Hometown Architect: Frank Lloyd Wright


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Hardcover Smyth-sewn book, with jacket
144 pages with more than 90 full-color and black-and-white images

Photographs by James Caulfield
Introduction by Paul Kruty

• High-quality, premium stock matte art paper
• Exceptional color reproduction
• Printed with soy-based inks
• Sewn binding ensures long-lasting enjoyment

Published with the Frank Lloyd Wright Preservation Trust

Size: 8.75 x 8.75 in.

Oak Park and River Forest are a mecca for Wright scholars and enthusiasts. Nowhere else can one visit so many Frank Lloyd Wright buildings and experience the architect's Prairie-style philosophy so fully. Hometown Architect: The Complete Buildings of Frank Lloyd Wright in Oak Park and River Forest, Illinois is a thorough chronicle of that experience. Even if you have not had the good fortune to see these houses firsthand, the textual and photographic tours comprising this book will make you feel as though you have.

The book presents 27 Wright homes, and Unity Temple, documenting one of the architect's most influential periods of his career. The last chapter surveys eight “lost, altered, and possibly Wright” homes. The photographs are accompanied by descriptive captions, while introductory text to each chapter details the story behind each commission, addressing Wright's relationships with his clients, the importance of each building in Wright’s oeuvre, and the characteristics that make each house unique. The endpapers of this book feature a map locating all the sites discussed.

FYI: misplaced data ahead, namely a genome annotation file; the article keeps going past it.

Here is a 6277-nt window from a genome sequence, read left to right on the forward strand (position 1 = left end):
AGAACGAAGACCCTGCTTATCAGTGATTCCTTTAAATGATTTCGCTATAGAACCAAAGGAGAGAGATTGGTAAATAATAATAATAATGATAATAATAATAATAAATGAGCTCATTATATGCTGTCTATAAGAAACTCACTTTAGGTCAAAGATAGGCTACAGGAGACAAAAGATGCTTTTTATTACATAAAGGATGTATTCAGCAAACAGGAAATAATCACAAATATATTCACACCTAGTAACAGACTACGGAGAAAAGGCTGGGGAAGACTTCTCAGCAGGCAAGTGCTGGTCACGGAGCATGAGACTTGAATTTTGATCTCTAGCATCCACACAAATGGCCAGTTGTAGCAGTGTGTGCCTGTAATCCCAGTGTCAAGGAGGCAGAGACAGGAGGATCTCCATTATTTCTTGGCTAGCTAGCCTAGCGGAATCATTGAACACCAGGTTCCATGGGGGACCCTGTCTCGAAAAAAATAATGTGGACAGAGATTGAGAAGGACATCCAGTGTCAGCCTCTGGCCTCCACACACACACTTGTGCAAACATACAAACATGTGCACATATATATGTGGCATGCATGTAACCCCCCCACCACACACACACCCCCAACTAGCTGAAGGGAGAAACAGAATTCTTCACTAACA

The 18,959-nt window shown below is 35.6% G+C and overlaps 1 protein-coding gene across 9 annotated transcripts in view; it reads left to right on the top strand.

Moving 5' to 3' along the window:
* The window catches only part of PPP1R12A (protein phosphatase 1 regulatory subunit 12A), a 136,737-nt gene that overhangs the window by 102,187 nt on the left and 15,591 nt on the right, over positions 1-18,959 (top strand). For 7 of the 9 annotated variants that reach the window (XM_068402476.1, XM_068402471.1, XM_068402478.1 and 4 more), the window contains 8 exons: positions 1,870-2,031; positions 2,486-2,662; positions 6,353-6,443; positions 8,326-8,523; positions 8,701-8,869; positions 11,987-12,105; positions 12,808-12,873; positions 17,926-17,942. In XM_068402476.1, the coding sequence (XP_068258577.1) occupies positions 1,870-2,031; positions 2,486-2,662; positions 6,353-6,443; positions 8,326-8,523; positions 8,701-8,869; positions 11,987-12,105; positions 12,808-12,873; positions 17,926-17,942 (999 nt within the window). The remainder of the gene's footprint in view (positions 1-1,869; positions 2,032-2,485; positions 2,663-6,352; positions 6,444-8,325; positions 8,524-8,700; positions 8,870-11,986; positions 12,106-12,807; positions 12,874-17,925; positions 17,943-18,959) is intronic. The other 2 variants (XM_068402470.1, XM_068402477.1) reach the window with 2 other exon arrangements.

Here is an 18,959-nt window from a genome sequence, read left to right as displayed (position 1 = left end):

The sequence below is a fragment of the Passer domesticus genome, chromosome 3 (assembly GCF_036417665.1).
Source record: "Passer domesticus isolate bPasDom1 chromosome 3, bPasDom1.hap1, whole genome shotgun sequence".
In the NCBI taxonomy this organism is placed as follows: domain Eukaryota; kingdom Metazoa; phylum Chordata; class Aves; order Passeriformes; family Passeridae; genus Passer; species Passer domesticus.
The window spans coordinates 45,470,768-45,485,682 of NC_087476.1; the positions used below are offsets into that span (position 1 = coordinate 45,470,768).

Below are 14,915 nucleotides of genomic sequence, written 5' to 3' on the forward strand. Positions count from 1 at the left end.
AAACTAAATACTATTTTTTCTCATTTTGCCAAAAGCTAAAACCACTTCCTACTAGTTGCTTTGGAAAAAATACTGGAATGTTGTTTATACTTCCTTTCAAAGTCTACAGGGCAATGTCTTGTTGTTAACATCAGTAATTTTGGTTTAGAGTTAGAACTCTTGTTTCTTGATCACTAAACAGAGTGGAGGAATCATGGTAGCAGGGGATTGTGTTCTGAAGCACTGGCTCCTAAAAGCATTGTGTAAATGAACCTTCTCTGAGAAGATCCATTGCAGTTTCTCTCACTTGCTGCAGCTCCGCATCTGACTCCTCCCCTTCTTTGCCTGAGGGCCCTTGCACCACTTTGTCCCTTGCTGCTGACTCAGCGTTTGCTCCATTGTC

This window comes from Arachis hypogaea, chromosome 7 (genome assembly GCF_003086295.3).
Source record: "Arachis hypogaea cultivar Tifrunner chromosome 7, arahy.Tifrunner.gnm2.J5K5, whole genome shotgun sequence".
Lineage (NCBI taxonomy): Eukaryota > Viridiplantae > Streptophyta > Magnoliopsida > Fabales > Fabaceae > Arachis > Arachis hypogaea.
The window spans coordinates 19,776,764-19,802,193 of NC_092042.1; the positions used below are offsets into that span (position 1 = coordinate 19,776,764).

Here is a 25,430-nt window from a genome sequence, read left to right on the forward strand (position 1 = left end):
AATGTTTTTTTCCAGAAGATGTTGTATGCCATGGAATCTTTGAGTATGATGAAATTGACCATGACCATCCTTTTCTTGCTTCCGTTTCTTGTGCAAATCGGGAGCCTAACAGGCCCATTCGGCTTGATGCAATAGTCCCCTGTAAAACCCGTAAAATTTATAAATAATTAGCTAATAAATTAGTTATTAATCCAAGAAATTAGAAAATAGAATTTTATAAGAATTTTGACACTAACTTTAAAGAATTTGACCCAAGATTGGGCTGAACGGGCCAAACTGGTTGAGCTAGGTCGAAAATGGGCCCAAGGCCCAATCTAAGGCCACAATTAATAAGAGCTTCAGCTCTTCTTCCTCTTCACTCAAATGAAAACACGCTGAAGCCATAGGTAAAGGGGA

Frank Lloyd Wright (1867-1959) was an American architect, designer, writer, and educator. He designed more than 1,000 structures over a creative period of 70 years. Wright believed in designing in harmony with humanity and the environment, a philosophy he called organic architecture. This philosophy was exemplified in Fallingwater (1935), which has been called "the best all-time work of American architecture". Wright played a key role in the architectural movements of the twentieth century, influencing architects worldwide through his works and hundreds of apprentices in his Taliesin Fellowship.

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